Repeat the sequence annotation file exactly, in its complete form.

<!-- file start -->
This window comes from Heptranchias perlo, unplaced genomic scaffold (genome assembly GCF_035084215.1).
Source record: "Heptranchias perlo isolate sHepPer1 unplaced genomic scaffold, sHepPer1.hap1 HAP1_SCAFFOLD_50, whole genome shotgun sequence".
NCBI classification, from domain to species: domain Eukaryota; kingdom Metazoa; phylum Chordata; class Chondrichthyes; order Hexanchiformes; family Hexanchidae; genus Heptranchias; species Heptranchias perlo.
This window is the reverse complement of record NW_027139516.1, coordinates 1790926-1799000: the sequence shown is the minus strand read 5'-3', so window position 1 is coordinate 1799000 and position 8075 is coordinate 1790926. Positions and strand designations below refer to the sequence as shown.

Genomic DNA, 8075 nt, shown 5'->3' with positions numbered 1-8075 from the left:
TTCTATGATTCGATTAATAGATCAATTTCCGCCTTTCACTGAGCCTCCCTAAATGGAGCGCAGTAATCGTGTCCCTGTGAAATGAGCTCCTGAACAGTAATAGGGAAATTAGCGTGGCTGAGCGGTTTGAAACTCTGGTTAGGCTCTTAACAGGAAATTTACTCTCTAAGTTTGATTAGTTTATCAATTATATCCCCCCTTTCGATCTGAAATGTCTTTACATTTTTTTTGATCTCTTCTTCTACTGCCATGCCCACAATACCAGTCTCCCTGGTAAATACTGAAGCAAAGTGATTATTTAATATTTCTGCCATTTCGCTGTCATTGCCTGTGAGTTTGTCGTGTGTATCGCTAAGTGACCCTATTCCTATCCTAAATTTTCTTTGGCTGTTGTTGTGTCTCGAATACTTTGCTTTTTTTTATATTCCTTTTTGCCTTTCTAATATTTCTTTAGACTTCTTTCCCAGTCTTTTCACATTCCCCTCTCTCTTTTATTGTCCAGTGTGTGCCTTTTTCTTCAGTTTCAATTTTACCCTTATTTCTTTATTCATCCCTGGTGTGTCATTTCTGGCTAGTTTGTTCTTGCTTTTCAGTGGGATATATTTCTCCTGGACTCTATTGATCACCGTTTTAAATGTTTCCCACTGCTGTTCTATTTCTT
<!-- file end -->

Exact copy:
This window comes from Heptranchias perlo, unplaced genomic scaffold (genome assembly GCF_035084215.1).
Source record: "Heptranchias perlo isolate sHepPer1 unplaced genomic scaffold, sHepPer1.hap1 HAP1_SCAFFOLD_50, whole genome shotgun sequence".
NCBI classification, from domain to species: domain Eukaryota; kingdom Metazoa; phylum Chordata; class Chondrichthyes; order Hexanchiformes; family Hexanchidae; genus Heptranchias; species Heptranchias perlo.
This window is the reverse complement of record NW_027139516.1, coordinates 1790926-1799000: the sequence shown is the minus strand read 5'-3', so window position 1 is coordinate 1799000 and position 8075 is coordinate 1790926. Positions and strand designations below refer to the sequence as shown.

Genomic DNA, 8075 nt, shown 5'->3' with positions numbered 1-8075 from the left:
TTCTATGATTCGATTAATAGATCAATTTCCGCCTTTCACTGAGCCTCCCTAAATGGAGCGCAGTAATCGTGTCCCTGTGAAATGAGCTCCTGAACAGTAATAGGGAAATTAGCGTGGCTGAGCGGTTTGAAACTCTGGTTAGGCTCTTAACAGGAAATTTACTCTCTAAGTTTGATTAGTTTATCAATTATATCCCCCCTTTCGATCTGAAATGTCTTTACATTTTTTTTGATCTCTTCTTCTACTGCCATGCCCACAATACCAGTCTCCCTGGTAAATACTGAAGCAAAGTGATTATTTAATATTTCTGCCATTTCGCTGTCATTGCCTGTGAGTTTGTCGTGTGTATCGCTAAGTGACCCTATTCCTATCCTAAATTTTCTTTGGCTGTTGTTGTGTCTCGAATACTTTGCTTTTTTTTATATTCCTTTTTGCCTTTCTAATATTTCTTTAGACTTCTTTCCCAGTCTTTTCACATTCCCCTCTCTCTTTTATTGTCCAGTGTGTGCCTTTTTCTTCAGTTTCAATTTTACCCTTATTTCTTTATTCATCCCTGGTGTGTCATTTCTGGCTAGTTTGTTCTTGCTTTTCAGTGGGATATATTTCTCCTGGACTCTATTGATCACCGTTTTAAATGTTTCCCACTGCTGTTCTATTTCTT